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Bre901
15th Sep 2005, 16:38
here (http://news.bbc.co.uk/1/hi/magazine/4246472.stm)

It's easier than the ones that were posted here some time ago, though.

djk
15th Sep 2005, 16:44
I got 19 out of 20, I think it was the 3rd one I got wrong out of all that.

Grainger
15th Sep 2005, 17:16
retired grammar school teacher Janice Owen Well 0/10 Janice for:"I've found my long lost brother," said Jamie comma should be outside the quote marks.

Tsk, tsk.

tart1
15th Sep 2005, 17:30
Should it?? :confused:

Test is a piece of p*ss - too easy. :8

Onan the Clumsy
15th Sep 2005, 17:34
it was the 3rd one I got wrong out of all that that's because you're from the smoke and "Food for though" IS an alliteration where you come from :}



Comma outside the quotes AND full stop inside them :8

djk
15th Sep 2005, 17:35
Onan,

it was the one about the "bee buzzed around the room" I forget which number it was.

Onan the Clumsy
15th Sep 2005, 17:39
I read that at "The tree buzzed around the room" but i still got it correct.

The rest was a humeliashun thoug. Especially the speeling.


:ugh:

djk
15th Sep 2005, 17:41
I just had no idea what an onomatopoeia is/was or whatever

tart1
15th Sep 2005, 18:00
I'm really intrigued.

What is wrong with

"I've found my long lost brother," said Jamie.

.....apart from the lack of a hyphen in long-lost? :confused: :confused:

Perhaps it's a difference between US and UK language.

Send Clowns
15th Sep 2005, 18:00
Word that sounds as it means, it is. Important as a literary device, as well as useful in common speech.

HowlingWind
15th Sep 2005, 18:19
.....apart from the lack of a hyphen in long-lost? Bingo! Hyphen was the correct answer. Step up to collect the prize!:O ;)

18 out of 20 -- blasted similes! And I thought I knew how to spell acomo...accomo...acommo...oh, whatever.

brockenspectre
15th Sep 2005, 18:36
: pats self on back: YAY 20/20 .... actually nearly missed the hyphen heheheh I am so glad that finally I excel at something. Sad though that it is in a questionnaire that I probably would have sailed through age 9!!! :ok:

tart1
15th Sep 2005, 18:40
Sorry, I'm not making myself very clear tonight.

My question was for Grainger who thought that the comma should be outside the quotation marks. (I don't agree BTW!)

:cool: :cool:

Darth Nigel
15th Sep 2005, 20:20
20 out of 20!!!

:ok:

Send Clowns
15th Sep 2005, 20:28
Grainger is correct. there should always be a comma between quotation marks denoting speaking and the description of how they are spoken, or so I was always taught. The author should have written,"I've found my long-lost brother", said Jamie.Impressed how many here know about the hyphenation of compound adjectives, though. One often missed.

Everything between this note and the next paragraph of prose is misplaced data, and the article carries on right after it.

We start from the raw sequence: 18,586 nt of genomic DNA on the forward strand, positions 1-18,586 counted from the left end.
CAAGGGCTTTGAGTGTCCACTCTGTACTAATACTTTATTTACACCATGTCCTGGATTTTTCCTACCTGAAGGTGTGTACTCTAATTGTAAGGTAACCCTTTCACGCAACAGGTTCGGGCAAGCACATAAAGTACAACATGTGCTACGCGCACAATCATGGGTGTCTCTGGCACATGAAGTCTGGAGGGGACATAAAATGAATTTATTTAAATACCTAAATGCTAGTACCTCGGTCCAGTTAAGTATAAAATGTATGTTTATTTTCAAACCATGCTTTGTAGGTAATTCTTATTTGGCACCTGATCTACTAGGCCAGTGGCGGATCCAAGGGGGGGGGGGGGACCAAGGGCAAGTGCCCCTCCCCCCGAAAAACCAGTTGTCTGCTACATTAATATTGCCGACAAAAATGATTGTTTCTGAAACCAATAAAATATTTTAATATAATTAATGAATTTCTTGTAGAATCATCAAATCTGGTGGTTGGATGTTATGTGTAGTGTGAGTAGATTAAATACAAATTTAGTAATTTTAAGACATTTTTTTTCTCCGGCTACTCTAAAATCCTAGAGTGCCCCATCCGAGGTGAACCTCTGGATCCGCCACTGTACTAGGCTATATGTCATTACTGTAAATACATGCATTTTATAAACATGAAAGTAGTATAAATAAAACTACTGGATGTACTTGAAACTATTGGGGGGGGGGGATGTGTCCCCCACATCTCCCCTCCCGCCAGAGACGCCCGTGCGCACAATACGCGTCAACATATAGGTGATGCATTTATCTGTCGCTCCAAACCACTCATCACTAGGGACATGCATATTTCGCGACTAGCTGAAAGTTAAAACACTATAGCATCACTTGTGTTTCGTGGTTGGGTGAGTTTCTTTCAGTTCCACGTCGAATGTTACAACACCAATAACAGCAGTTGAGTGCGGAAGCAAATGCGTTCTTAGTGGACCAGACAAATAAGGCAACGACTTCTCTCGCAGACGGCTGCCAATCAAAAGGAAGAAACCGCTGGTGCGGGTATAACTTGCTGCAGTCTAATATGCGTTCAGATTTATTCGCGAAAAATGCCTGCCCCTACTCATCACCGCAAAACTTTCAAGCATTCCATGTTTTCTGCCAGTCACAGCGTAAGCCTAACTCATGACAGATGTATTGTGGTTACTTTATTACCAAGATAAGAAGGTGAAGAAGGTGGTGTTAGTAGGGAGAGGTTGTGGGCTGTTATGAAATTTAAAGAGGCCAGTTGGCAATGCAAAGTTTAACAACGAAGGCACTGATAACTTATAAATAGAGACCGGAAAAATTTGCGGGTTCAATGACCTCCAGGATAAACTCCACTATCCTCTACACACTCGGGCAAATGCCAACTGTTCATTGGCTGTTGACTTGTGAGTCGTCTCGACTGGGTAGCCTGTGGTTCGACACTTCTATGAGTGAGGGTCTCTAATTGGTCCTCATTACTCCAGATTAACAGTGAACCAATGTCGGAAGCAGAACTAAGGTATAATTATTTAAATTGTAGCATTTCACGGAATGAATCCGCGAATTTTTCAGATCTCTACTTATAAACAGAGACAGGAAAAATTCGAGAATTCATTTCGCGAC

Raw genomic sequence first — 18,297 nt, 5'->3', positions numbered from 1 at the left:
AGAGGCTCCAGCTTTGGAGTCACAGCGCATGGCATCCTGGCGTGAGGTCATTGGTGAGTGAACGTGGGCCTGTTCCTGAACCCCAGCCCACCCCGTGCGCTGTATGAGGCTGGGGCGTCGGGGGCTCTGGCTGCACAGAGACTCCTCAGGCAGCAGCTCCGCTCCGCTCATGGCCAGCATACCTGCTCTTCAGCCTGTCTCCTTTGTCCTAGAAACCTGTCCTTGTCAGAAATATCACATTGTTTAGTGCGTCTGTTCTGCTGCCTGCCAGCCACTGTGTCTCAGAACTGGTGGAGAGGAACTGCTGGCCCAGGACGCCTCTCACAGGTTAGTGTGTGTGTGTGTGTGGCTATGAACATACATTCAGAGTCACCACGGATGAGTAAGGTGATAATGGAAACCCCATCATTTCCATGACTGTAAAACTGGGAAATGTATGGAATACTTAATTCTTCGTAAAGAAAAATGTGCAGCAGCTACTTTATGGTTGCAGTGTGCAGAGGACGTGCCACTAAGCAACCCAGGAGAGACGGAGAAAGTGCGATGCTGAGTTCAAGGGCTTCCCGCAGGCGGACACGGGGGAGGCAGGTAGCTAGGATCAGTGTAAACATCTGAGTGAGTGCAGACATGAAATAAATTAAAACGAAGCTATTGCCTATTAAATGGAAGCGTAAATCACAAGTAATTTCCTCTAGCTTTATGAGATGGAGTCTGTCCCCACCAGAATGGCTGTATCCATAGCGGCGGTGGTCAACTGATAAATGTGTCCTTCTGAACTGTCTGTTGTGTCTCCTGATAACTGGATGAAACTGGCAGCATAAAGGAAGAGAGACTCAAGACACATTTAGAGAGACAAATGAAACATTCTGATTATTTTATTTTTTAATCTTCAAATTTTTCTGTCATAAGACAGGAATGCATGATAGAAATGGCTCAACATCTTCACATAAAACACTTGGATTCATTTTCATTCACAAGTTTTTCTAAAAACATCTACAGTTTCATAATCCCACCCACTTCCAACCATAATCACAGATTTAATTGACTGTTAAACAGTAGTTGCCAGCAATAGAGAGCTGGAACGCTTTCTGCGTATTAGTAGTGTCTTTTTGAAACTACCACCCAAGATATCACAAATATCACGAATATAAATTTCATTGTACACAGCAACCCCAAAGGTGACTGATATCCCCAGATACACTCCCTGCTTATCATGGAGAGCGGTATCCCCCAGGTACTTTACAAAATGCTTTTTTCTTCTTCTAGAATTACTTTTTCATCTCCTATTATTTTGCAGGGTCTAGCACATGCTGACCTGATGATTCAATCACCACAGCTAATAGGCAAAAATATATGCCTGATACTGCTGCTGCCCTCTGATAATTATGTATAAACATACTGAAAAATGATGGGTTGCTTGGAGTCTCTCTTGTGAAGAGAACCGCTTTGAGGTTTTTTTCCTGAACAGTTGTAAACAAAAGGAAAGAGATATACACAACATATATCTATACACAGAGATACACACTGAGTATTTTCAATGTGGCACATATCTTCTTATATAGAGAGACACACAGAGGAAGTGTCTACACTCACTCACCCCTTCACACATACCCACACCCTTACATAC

Grainger
15th Sep 2005, 20:36
Exactly. The comma is not part of what Jamie said. Unless, of course, he followed it with a subordinate clause:

"I found my long-lost brother, although he didn't recognise me because of his amnesia", said Jamie.

However, in the example given there is no indication that such a clause would be forthcoming.

Send Clowns
15th Sep 2005, 20:50
Are Santa's elves subordinate clauses? If a clause comes to be so long that you forget to finish the original sentence, is that an insubordinate clause?

Sorry.

Check please!

tart1
15th Sep 2005, 21:24
Well, I have never seen it done that way.

I refer you to one of my proofreading bibles, Mind The Stop by G V Carey (page 78) ..........

"I have no idea what you are talking about," he replied.

If the quote were to be interrupted by the 'he replied' bit then it would indeed have the comma outside the quotation marks ........

"I have no idea", he replied, "what you are talking about."

I'm still with Janice Owen on this one!

;) ;)

Here's some more:

'If the quotation is a complete sentence in itself, the punctuation must fall within the marks. If, on the other hand, the quoted material is part of a larger sentence, the punctuation must fall outside the marks. This is a very simple rule but one which is broken time and time again.'

(Chapterhouse Proofreading course 1991)

radeng
15th Sep 2005, 21:44
I don't think the hyphen is correct, anyway.
It's certainly arguable.

Like so many things in English grammer - see Lynne Truss' book 'Eat shoots and leaves'.

tart1
15th Sep 2005, 21:59
Trust me Radeng .......... it's correct.

:rolleyes: :rolleyes:

fmgc
15th Sep 2005, 22:42
Is long-lost in the dictionary? If not then it shoud be long lost.

Found the answer here. (http://dictionary.cambridge.org/define.asp?key=47065&dict=CALD)

Send Clowns
15th Sep 2005, 23:03
radeng - he is neither long nor lost. He is long-lost, as he was previously lost for a long time. The adjective must be compounded to make sense.

However be careful, there are many examples where the same words are hyphenated when used as a compound adjective, but not when they are used for another purpose, such as an adjective and noun.

seacue
16th Sep 2005, 03:07
Yeh ... long-lost ... compund adjective. Drilled into me by our administrative assistant, English language major at uni, WW2 Catalina pilot.

Foss
16th Sep 2005, 22:45
"It's the comma before the quotation marks, full point too," said Fos.
"Although don't forget the other important rule.
"Don't put quotations at the end of paragraphs if you are carrying on the quote," he implored.

Fos
BOUND to be a typo in there

JustaFew
17th Sep 2005, 00:15
Several memos we receive contain the usual mis-spellings and wrong grammar, but someone somehow re-spelt 'original'; it now contains 'anal'!!!? :confused: